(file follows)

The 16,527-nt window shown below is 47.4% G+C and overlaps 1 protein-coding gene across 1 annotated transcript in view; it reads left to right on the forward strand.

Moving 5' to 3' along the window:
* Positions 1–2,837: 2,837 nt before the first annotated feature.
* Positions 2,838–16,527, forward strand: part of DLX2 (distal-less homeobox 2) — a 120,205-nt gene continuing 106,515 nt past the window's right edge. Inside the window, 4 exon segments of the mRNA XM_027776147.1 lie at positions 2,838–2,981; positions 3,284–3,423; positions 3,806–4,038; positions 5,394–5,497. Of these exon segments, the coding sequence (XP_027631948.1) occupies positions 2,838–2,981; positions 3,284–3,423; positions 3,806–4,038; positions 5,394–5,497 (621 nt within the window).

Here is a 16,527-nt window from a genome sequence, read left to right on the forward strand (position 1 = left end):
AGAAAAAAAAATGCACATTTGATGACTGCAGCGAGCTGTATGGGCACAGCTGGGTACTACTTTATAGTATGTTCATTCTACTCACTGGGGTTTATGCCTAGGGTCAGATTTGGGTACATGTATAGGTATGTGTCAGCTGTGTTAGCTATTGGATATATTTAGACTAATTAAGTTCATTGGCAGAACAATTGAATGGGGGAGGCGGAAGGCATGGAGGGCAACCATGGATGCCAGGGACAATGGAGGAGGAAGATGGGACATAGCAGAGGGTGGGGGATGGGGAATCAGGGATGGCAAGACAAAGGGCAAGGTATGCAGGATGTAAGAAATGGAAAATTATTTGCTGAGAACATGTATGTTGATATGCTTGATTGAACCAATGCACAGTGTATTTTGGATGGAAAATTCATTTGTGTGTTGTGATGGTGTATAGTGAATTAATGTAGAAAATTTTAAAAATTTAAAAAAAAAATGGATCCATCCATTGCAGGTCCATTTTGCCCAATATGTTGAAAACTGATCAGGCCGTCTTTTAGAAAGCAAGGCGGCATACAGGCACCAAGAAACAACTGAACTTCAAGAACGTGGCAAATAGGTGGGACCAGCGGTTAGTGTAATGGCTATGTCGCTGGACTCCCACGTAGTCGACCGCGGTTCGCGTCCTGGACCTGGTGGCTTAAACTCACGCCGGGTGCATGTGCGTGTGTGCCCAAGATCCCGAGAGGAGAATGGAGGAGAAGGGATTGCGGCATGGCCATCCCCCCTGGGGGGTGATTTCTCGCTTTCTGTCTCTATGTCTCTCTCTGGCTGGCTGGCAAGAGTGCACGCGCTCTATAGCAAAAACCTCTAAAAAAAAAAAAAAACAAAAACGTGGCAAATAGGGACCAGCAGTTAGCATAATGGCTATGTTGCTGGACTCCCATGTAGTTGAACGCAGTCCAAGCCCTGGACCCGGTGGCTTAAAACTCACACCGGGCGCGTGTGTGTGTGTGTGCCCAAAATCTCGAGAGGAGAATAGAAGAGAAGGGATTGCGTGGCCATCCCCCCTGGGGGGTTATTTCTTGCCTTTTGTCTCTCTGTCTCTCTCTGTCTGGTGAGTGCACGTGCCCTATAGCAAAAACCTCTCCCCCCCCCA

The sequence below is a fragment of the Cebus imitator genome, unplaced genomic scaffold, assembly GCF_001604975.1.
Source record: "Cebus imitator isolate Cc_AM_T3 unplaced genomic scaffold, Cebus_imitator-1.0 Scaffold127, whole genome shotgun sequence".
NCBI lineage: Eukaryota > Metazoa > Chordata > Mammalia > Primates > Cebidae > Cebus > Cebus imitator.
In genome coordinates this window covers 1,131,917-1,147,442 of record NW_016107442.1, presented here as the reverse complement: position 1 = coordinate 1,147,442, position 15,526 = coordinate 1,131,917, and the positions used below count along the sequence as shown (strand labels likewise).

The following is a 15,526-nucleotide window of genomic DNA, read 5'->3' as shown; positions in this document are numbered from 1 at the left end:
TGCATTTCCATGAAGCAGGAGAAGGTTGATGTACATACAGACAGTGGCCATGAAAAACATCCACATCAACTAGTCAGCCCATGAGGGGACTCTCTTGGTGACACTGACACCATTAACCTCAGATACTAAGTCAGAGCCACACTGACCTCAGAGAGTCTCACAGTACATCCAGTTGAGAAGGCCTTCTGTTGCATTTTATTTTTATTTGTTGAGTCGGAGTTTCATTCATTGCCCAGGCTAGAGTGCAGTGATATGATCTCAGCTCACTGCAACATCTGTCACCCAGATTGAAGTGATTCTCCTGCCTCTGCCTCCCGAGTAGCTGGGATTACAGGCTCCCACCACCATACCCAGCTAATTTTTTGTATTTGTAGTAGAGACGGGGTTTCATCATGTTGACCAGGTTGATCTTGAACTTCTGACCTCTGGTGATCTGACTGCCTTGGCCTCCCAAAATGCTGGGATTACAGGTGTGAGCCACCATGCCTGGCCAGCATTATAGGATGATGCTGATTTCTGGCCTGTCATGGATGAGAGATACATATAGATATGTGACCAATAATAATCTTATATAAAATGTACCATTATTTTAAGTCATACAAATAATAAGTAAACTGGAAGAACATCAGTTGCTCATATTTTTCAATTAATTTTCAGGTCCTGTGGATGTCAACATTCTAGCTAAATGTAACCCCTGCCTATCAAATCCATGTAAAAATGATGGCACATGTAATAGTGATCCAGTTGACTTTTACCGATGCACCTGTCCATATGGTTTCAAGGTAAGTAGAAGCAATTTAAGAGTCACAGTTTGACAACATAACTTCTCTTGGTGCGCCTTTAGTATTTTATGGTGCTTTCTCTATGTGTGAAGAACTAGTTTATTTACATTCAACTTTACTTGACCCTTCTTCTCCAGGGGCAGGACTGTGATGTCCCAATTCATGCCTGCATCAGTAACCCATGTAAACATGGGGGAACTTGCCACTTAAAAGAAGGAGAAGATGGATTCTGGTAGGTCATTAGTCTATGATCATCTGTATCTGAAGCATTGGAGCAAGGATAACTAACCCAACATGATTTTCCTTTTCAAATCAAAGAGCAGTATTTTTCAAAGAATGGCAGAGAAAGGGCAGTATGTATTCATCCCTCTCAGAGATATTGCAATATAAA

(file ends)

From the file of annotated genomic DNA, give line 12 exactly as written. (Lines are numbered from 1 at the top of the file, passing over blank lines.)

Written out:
TGCATTTCCATGAAGCAGGAGAAGGTTGATGTACATACAGACAGTGGCCATGAAAAACATCCACATCAACTAGTCAGCCCATGAGGGGACTCTCTTGGTGACACTGACACCATTAACCTCAGATACTAAGTCAGAGCCACACTGACCTCAGAGAGTCTCACAGTACATCCAGTTGAGAAGGCCTTCTGTTGCATTTTATTTTTATTTGTTGAGTCGGAGTTTCATTCATTGCCCAGGCTAGAGTGCAGTGATATGATCTCAGCTCACTGCAACATCTGTCACCCAGATTGAAGTGATTCTCCTGCCTCTGCCTCCCGAGTAGCTGGGATTACAGGCTCCCACCACCATACCCAGCTAATTTTTTGTATTTGTAGTAGAGACGGGGTTTCATCATGTTGACCAGGTTGATCTTGAACTTCTGACCTCTGGTGATCTGACTGCCTTGGCCTCCCAAAATGCTGGGATTACAGGTGTGAGCCACCATGCCTGGCCAGCATTATAGGATGATGCTGATTTCTGGCCTGTCATGGATGAGAGATACATATAGATATGTGACCAATAATAATCTTATATAAAATGTACCATTATTTTAAGTCATACAAATAATAAGTAAACTGGAAGAACATCAGTTGCTCATATTTTTCAATTAATTTTCAGGTCCTGTGGATGTCAACATTCTAGCTAAATGTAACCCCTGCCTATCAAATCCATGTAAAAATGATGGCACATGTAATAGTGATCCAGTTGACTTTTACCGATGCACCTGTCCATATGGTTTCAAGGTAAGTAGAAGCAATTTAAGAGTCACAGTTTGACAACATAACTTCTCTTGGTGCGCCTTTAGTATTTTATGGTGCTTTCTCTATGTGTGAAGAACTAGTTTATTTACATTCAACTTTACTTGACCCTTCTTCTCCAGGGGCAGGACTGTGATGTCCCAATTCATGCCTGCATCAGTAACCCATGTAAACATGGGGGAACTTGCCACTTAAAAGAAGGAGAAGATGGATTCTGGTAGGTCATTAGTCTATGATCATCTGTATCTGAAGCATTGGAGCAAGGATAACTAACCCAACATGATTTTCCTTTTCAAATCAAAGAGCAGTATTTTTCAAAGAATGGCAGAGAAAGGGCAGTATGTATTCATCCCTCTCAGAGATATTGCAATATAAA